After mentioning that several new products were developed quickly by industry in order to enable the physician to practice these fundamentals, he stated that even further futuristic research is continuing in NOTES, as listed in Table 6.

New roles for endoscopists

Endoscopic procedures were first introduced as a diagnostic tool that allowed the physician visualization of the alimentary tract and resulted in well over 2 million scope procedures being performed in the U.S. annually. The next step to be able to treat through the endoscope required advanced enabling technology, an example of which are polypectomies, which occur in 20% of all colonoscopies, where the polyps are removed with the same scope and at the same time as the screening procedure.

Advanced technologies allow for new clinical applications to rapidly spring up. Such is the case with flexible therapeutic endoscopy which now also includes NOTES procedures, as well as new methods to treat Barrett's disease, GERD and obesity, to name a few. Endoscopists, initially thought of as diagnosticians, are assuming more treatments, using the latest advances in their primary tool: the endoscope. Now there are a myriad of procedures from treatment for GERD and Barrett's esophagus to novel bariatric procedures that can be performed through a flexible endoscope, with the numbers of new advances and applications for these new technologies growing almost daily.

"Bariatric surgery is one of the most common surgical procedures in the U.S., with more than 240,000 surgeries performed annually and the prediction of laparoscopic gastric bypass becoming the most commonly performed surgical procedure in the US during this decade," said Adam Slivka, MD, associate chief of gastroenterology, hepatology and nutrition at the University of Pittsburgh Medical Center.

"A new role for endoscopists is that of managing the complications of bariatric surgery where the endoscopist is playing an increasing role in post-op care," said Lawrence Friedman, MD, professor of medicine at Harvard University and Tufts University School of Medicine (both Boston). Bariatric surgery patients are, by definition, a high-risk population and as they age will continue to present with late stage surgery-specific issues, most of which can be handled endoscopically.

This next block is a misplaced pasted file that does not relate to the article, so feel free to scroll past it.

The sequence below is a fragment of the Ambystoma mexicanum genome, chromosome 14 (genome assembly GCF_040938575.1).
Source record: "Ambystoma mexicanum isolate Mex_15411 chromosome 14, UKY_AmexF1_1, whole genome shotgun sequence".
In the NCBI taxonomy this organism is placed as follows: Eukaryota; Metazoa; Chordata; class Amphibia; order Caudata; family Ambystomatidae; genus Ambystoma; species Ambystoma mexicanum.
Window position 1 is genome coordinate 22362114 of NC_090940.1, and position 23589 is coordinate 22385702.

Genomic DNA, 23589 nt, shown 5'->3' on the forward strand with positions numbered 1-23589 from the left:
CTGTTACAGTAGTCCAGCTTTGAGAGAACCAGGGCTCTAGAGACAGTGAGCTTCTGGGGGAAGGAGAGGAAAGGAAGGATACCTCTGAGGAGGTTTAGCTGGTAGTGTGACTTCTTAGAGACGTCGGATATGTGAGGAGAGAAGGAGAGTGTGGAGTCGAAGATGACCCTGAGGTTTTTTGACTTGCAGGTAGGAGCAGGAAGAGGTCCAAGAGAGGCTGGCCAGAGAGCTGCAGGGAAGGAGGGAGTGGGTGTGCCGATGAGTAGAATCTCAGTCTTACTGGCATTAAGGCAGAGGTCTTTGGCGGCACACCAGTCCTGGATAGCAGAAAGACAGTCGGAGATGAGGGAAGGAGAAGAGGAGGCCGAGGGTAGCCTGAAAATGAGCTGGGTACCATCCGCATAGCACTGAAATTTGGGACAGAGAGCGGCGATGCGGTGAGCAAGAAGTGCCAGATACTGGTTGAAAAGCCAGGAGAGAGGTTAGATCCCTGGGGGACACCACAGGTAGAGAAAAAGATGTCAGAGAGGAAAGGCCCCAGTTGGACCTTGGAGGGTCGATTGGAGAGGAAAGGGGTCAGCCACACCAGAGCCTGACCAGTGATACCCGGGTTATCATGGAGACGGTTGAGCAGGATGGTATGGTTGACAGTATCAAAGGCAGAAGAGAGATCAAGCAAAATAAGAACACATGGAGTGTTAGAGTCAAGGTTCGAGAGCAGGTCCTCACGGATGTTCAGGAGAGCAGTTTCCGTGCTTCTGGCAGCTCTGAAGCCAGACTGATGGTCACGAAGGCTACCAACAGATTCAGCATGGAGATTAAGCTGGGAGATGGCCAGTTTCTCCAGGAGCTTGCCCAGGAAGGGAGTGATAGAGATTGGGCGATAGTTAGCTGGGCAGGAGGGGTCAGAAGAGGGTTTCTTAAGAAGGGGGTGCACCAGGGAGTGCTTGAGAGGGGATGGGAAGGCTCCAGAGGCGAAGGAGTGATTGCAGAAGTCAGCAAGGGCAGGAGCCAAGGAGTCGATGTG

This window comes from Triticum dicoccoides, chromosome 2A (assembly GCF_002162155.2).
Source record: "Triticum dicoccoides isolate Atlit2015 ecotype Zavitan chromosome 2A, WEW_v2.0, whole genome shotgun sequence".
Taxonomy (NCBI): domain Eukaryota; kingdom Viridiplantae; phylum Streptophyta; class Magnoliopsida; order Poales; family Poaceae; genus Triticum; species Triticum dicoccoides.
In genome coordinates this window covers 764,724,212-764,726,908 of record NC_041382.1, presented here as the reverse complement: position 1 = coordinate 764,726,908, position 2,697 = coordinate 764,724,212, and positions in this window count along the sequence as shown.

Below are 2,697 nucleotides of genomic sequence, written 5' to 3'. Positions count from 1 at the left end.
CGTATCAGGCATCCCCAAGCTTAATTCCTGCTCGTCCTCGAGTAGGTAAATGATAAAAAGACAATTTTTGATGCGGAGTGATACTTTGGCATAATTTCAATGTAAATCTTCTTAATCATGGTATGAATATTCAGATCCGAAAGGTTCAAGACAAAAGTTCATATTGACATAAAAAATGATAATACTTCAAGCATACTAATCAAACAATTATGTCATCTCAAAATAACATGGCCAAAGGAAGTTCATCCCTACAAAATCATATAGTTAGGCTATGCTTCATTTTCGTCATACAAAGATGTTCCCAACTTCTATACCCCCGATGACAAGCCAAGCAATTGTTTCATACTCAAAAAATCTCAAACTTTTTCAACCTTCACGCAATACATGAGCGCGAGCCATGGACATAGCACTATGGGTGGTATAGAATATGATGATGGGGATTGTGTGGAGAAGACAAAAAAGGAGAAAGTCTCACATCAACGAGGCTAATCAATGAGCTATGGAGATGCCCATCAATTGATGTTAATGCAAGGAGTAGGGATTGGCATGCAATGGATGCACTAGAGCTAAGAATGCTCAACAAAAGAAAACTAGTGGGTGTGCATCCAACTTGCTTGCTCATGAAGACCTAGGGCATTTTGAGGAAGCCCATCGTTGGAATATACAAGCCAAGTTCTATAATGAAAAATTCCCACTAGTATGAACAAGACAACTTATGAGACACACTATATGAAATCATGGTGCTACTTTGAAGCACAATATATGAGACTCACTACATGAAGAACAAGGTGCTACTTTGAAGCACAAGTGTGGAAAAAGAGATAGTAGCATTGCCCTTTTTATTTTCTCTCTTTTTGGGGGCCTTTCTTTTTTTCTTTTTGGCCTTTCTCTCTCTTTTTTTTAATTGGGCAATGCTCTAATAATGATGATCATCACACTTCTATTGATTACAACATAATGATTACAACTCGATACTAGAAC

In addition to endoscopic repairs for bariatric procedures post-op, several new technologies are addressing other novel approaches to performing once-surgical procedures through an endoscope.

Charles Filipi, MD, of Creighton University School of Medicine (Omaha, Nebraska), presented a new transoral gastroplasty device for GERD and obesity, which is expected to be available for human trials later this year.

The noninvasive gastroplasty device can treat two separate disorders: GERD and morbid obesity, both of which "are particularly serious health issues in the western hemisphere and major contributors to the escalating cost of health care in the U.S.," Filipi said.

He added, "We believe that this device will result in much more effective treatments for both conditions, fewer complications and less patient expense, while permitting each procedure to be performed on an outpatient basis."

Conventional treatments for GERD and obesity are performed surgically, requiring hospitalization and the potential for complications. GERD is the third-most-prevalent disease in the U.S., with more than 19 million people suffering from it weekly and 61 million Americans reporting heartburn monthly.

The device, a flexible tube with a metal capsule at the tip, is introduced through the mouth and esophagus, suctions two sides of the specified juncture in position for suturing, removes the mucosal lining, then stitches the two sides back together. The theory being that by suturing mucosa-to-mucosa, a stronger bond is formed and the resulting durability allows it to last longer, distinguishing this procedure from other noninvasive methods that have been developed.

Safestitch Medical (Miami) has developed the device with licensed intellectual property from Creighton University.

Also competing in this space is Endogastric Solutions (Redmond, Washington), which recently reported that 85% of patients remain symptom-free and off daily GERD medication at one year after transoral incisionless fundoplication surgery using the company's EsophyX device.

The EsophyX device also enables surgeons and advanced interventional gastroenterologists to offer their patients substantive anatomical repair without incisions for gastroesophageal reflux disease (GERD).

Earlier entries in the area of endoluminal procedures for GERD were C.R. Bard's (Murray Hill, New Jersey) Endostitch and NDO Surgical's (Mansfield, Massachusetts) Plicator.